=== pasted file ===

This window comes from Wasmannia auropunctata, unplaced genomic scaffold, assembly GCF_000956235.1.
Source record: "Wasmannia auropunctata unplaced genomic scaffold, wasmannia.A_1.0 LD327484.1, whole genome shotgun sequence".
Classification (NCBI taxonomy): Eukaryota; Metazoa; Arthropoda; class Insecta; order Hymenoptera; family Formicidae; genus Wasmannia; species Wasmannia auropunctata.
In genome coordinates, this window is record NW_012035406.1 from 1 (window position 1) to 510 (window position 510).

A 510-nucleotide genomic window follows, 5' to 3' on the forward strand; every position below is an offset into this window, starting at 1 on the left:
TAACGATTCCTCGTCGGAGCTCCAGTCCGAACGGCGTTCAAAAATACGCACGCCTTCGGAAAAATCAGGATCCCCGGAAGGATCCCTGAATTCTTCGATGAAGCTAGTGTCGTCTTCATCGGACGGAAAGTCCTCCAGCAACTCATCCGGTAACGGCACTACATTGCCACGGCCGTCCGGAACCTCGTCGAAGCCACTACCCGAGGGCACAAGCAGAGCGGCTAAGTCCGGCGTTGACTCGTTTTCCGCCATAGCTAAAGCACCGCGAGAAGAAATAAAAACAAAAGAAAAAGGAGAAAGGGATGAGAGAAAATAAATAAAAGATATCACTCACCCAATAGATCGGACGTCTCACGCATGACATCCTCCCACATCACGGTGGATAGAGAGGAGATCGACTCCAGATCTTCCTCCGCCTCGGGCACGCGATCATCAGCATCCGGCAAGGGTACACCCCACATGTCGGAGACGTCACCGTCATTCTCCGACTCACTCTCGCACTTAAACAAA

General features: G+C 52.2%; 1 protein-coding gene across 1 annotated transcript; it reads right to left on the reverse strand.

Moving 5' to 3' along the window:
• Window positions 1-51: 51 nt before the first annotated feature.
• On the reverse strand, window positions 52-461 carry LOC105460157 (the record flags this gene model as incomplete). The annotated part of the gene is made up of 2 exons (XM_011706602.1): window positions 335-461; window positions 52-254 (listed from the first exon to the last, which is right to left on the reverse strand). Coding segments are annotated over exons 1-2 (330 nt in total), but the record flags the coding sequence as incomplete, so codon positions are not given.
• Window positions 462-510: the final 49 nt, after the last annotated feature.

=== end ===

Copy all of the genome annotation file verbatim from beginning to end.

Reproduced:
This window comes from Wasmannia auropunctata, unplaced genomic scaffold, assembly GCF_000956235.1.
Source record: "Wasmannia auropunctata unplaced genomic scaffold, wasmannia.A_1.0 LD327484.1, whole genome shotgun sequence".
Classification (NCBI taxonomy): Eukaryota; Metazoa; Arthropoda; class Insecta; order Hymenoptera; family Formicidae; genus Wasmannia; species Wasmannia auropunctata.
In genome coordinates, this window is record NW_012035406.1 from 1 (window position 1) to 510 (window position 510).

A 510-nucleotide genomic window follows, 5' to 3' on the forward strand; every position below is an offset into this window, starting at 1 on the left:
TAACGATTCCTCGTCGGAGCTCCAGTCCGAACGGCGTTCAAAAATACGCACGCCTTCGGAAAAATCAGGATCCCCGGAAGGATCCCTGAATTCTTCGATGAAGCTAGTGTCGTCTTCATCGGACGGAAAGTCCTCCAGCAACTCATCCGGTAACGGCACTACATTGCCACGGCCGTCCGGAACCTCGTCGAAGCCACTACCCGAGGGCACAAGCAGAGCGGCTAAGTCCGGCGTTGACTCGTTTTCCGCCATAGCTAAAGCACCGCGAGAAGAAATAAAAACAAAAGAAAAAGGAGAAAGGGATGAGAGAAAATAAATAAAAGATATCACTCACCCAATAGATCGGACGTCTCACGCATGACATCCTCCCACATCACGGTGGATAGAGAGGAGATCGACTCCAGATCTTCCTCCGCCTCGGGCACGCGATCATCAGCATCCGGCAAGGGTACACCCCACATGTCGGAGACGTCACCGTCATTCTCCGACTCACTCTCGCACTTAAACAAA

General features: G+C 52.2%; 1 protein-coding gene across 1 annotated transcript; it reads right to left on the reverse strand.

Moving 5' to 3' along the window:
• Window positions 1-51: 51 nt before the first annotated feature.
• On the reverse strand, window positions 52-461 carry LOC105460157 (the record flags this gene model as incomplete). The annotated part of the gene is made up of 2 exons (XM_011706602.1): window positions 335-461; window positions 52-254 (listed from the first exon to the last, which is right to left on the reverse strand). Coding segments are annotated over exons 1-2 (330 nt in total), but the record flags the coding sequence as incomplete, so codon positions are not given.
• Window positions 462-510: the final 49 nt, after the last annotated feature.